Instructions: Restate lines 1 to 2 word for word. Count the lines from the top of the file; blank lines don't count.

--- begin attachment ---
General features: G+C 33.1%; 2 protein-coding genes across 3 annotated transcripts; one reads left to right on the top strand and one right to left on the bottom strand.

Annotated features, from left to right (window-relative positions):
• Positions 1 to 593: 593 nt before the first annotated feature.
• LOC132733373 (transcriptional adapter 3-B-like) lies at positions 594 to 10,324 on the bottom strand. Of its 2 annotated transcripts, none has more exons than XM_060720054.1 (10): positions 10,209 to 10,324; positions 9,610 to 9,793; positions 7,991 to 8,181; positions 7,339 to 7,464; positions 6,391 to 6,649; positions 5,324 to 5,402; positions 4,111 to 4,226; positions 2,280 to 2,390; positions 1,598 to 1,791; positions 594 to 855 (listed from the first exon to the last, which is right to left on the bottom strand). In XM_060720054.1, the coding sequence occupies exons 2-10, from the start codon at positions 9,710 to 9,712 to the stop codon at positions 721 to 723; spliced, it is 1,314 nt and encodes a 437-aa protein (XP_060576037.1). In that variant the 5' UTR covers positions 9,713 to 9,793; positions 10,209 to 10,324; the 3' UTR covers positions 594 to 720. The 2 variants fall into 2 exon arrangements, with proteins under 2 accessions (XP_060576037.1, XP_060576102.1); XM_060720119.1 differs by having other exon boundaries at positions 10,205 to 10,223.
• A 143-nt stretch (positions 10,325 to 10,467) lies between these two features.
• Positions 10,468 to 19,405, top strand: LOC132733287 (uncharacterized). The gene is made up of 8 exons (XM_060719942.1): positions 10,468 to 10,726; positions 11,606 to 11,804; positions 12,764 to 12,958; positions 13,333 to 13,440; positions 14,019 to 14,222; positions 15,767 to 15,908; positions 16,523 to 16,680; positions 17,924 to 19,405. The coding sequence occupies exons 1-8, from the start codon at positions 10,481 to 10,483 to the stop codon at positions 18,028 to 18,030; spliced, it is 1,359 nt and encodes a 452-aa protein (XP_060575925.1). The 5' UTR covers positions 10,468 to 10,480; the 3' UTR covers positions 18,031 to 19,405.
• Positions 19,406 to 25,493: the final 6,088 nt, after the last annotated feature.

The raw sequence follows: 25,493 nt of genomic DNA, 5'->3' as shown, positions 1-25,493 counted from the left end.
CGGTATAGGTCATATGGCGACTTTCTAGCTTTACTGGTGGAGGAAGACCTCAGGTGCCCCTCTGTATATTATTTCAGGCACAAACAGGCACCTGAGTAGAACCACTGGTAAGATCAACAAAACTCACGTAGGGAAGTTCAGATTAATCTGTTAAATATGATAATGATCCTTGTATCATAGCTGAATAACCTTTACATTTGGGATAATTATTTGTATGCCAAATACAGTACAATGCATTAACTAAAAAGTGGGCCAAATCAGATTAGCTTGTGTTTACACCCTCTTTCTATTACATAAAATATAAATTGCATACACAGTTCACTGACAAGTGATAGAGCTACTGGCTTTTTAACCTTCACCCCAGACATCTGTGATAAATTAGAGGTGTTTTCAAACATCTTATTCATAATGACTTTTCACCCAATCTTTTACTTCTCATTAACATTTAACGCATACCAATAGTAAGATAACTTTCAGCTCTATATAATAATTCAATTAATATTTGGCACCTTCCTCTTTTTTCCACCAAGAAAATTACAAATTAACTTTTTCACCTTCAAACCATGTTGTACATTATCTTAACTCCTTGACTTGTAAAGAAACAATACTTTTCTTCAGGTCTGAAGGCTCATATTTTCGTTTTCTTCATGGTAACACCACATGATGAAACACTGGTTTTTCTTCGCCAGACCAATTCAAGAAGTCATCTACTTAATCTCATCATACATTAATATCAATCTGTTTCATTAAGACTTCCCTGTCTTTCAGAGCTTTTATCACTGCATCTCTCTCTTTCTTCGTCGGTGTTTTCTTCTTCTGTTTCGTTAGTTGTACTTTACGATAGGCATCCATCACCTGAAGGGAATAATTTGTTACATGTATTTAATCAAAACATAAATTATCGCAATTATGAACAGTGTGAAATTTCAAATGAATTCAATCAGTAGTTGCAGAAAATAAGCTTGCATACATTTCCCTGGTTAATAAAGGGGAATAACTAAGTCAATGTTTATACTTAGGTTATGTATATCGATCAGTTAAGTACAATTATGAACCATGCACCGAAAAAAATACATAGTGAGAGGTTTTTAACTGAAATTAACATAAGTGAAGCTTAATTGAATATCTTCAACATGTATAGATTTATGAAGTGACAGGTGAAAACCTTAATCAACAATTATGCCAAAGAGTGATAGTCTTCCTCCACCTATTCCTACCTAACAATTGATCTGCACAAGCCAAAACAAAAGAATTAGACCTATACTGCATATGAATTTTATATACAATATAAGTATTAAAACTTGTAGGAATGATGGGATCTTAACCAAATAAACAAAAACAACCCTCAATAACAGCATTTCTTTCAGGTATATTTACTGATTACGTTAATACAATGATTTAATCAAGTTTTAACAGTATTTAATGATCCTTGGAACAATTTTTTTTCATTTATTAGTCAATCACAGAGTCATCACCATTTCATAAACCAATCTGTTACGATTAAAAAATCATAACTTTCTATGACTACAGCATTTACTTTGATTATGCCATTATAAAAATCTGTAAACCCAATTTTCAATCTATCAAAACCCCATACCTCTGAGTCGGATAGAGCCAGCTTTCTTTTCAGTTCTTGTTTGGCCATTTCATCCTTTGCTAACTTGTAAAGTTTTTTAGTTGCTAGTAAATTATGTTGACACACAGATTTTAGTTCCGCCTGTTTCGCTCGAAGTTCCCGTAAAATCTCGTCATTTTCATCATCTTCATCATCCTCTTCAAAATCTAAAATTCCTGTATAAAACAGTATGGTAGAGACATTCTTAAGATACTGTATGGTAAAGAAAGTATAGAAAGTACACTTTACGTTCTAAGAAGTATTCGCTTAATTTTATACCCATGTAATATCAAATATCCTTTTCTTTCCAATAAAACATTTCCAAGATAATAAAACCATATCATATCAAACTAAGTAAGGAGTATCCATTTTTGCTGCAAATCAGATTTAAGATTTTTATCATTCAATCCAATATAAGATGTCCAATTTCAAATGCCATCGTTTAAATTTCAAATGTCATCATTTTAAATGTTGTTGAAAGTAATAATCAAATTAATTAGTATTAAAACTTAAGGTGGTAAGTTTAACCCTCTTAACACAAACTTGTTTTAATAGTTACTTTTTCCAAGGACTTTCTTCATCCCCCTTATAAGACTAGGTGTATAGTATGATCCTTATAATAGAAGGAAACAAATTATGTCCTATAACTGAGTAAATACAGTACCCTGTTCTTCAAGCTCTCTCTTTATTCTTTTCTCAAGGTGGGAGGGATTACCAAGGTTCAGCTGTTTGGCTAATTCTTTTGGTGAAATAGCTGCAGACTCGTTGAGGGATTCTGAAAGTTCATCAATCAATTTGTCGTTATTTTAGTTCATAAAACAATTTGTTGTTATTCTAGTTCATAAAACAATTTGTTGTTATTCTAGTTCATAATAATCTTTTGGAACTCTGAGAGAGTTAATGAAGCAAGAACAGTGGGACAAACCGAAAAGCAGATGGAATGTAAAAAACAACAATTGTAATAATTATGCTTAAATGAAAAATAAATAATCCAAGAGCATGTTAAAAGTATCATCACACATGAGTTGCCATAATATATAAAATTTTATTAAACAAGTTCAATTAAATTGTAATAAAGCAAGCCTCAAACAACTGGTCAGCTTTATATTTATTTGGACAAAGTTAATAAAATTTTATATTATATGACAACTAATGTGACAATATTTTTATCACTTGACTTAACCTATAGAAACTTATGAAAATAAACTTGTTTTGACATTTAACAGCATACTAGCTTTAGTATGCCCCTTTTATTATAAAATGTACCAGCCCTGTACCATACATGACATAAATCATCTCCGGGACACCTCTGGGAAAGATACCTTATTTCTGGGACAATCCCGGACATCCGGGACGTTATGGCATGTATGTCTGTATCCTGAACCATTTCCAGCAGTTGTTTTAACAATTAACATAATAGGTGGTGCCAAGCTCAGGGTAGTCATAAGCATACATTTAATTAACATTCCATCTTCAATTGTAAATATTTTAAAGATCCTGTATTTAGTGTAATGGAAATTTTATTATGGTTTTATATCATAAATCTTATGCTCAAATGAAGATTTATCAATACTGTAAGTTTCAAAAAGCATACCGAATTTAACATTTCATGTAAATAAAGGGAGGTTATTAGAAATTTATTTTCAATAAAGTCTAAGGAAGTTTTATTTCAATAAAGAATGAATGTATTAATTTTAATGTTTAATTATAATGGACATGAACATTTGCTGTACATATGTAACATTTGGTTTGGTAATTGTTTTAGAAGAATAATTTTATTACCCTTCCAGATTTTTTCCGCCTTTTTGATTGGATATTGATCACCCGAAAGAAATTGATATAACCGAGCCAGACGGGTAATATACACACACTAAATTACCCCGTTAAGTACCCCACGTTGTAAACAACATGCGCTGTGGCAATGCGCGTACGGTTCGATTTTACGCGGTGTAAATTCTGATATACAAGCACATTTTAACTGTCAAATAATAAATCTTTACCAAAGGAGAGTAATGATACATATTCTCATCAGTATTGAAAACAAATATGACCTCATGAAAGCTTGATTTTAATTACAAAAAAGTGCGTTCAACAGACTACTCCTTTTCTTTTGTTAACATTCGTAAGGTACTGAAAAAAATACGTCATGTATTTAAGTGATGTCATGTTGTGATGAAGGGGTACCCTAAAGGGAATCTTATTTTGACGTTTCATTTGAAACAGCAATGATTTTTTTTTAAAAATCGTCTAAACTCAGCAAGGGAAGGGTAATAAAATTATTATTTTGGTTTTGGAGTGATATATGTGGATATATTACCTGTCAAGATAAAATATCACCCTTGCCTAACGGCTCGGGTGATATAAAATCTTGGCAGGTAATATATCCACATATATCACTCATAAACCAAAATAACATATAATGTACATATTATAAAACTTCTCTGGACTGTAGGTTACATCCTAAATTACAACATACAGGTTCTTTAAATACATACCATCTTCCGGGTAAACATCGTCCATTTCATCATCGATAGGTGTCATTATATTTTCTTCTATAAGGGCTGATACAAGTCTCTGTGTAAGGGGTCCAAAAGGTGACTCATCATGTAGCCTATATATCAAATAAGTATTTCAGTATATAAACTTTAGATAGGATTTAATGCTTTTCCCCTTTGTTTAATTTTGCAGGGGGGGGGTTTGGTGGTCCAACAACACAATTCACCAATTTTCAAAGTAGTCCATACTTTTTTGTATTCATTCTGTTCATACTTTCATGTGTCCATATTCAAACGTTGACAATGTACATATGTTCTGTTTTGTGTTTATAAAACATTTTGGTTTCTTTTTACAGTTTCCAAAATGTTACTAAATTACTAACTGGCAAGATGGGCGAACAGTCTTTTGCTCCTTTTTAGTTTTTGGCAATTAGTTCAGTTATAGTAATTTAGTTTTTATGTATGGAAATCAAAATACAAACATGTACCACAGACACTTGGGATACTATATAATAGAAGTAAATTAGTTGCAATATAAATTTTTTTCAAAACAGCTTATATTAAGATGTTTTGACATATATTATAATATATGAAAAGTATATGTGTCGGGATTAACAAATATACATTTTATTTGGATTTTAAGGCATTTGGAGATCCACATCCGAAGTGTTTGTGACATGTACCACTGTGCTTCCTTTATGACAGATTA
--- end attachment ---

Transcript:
General features: G+C 33.1%; 2 protein-coding genes across 3 annotated transcripts; one reads left to right on the top strand and one right to left on the bottom strand.

Annotated features, from left to right (window-relative positions):